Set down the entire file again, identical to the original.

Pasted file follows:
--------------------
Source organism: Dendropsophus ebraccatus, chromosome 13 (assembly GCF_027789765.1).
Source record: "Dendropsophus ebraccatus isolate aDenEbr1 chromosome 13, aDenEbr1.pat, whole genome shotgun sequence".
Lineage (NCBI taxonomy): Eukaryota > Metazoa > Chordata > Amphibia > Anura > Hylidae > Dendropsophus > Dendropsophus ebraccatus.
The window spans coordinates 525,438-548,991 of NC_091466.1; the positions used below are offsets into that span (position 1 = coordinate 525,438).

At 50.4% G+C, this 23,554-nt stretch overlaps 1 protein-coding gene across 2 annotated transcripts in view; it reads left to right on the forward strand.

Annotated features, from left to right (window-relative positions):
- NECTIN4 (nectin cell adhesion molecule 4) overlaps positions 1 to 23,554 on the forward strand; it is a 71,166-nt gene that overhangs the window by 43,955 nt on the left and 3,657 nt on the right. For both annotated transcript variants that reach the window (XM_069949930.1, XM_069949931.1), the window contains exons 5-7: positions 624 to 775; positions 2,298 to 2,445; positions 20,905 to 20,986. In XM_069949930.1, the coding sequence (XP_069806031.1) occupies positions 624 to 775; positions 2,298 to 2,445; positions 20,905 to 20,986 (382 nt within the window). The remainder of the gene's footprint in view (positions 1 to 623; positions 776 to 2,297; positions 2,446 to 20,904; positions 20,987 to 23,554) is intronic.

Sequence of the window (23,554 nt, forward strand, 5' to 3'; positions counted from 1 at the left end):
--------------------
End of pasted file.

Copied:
Source organism: Dendropsophus ebraccatus, chromosome 13 (assembly GCF_027789765.1).
Source record: "Dendropsophus ebraccatus isolate aDenEbr1 chromosome 13, aDenEbr1.pat, whole genome shotgun sequence".
Lineage (NCBI taxonomy): Eukaryota > Metazoa > Chordata > Amphibia > Anura > Hylidae > Dendropsophus > Dendropsophus ebraccatus.
The window spans coordinates 525,438-548,991 of NC_091466.1; the positions used below are offsets into that span (position 1 = coordinate 525,438).

At 50.4% G+C, this 23,554-nt stretch overlaps 1 protein-coding gene across 2 annotated transcripts in view; it reads left to right on the forward strand.

Annotated features, from left to right (window-relative positions):
- NECTIN4 (nectin cell adhesion molecule 4) overlaps positions 1 to 23,554 on the forward strand; it is a 71,166-nt gene that overhangs the window by 43,955 nt on the left and 3,657 nt on the right. For both annotated transcript variants that reach the window (XM_069949930.1, XM_069949931.1), the window contains exons 5-7: positions 624 to 775; positions 2,298 to 2,445; positions 20,905 to 20,986. In XM_069949930.1, the coding sequence (XP_069806031.1) occupies positions 624 to 775; positions 2,298 to 2,445; positions 20,905 to 20,986 (382 nt within the window). The remainder of the gene's footprint in view (positions 1 to 623; positions 776 to 2,297; positions 2,446 to 20,904; positions 20,987 to 23,554) is intronic.

Sequence of the window (23,554 nt, forward strand, 5' to 3'; positions counted from 1 at the left end):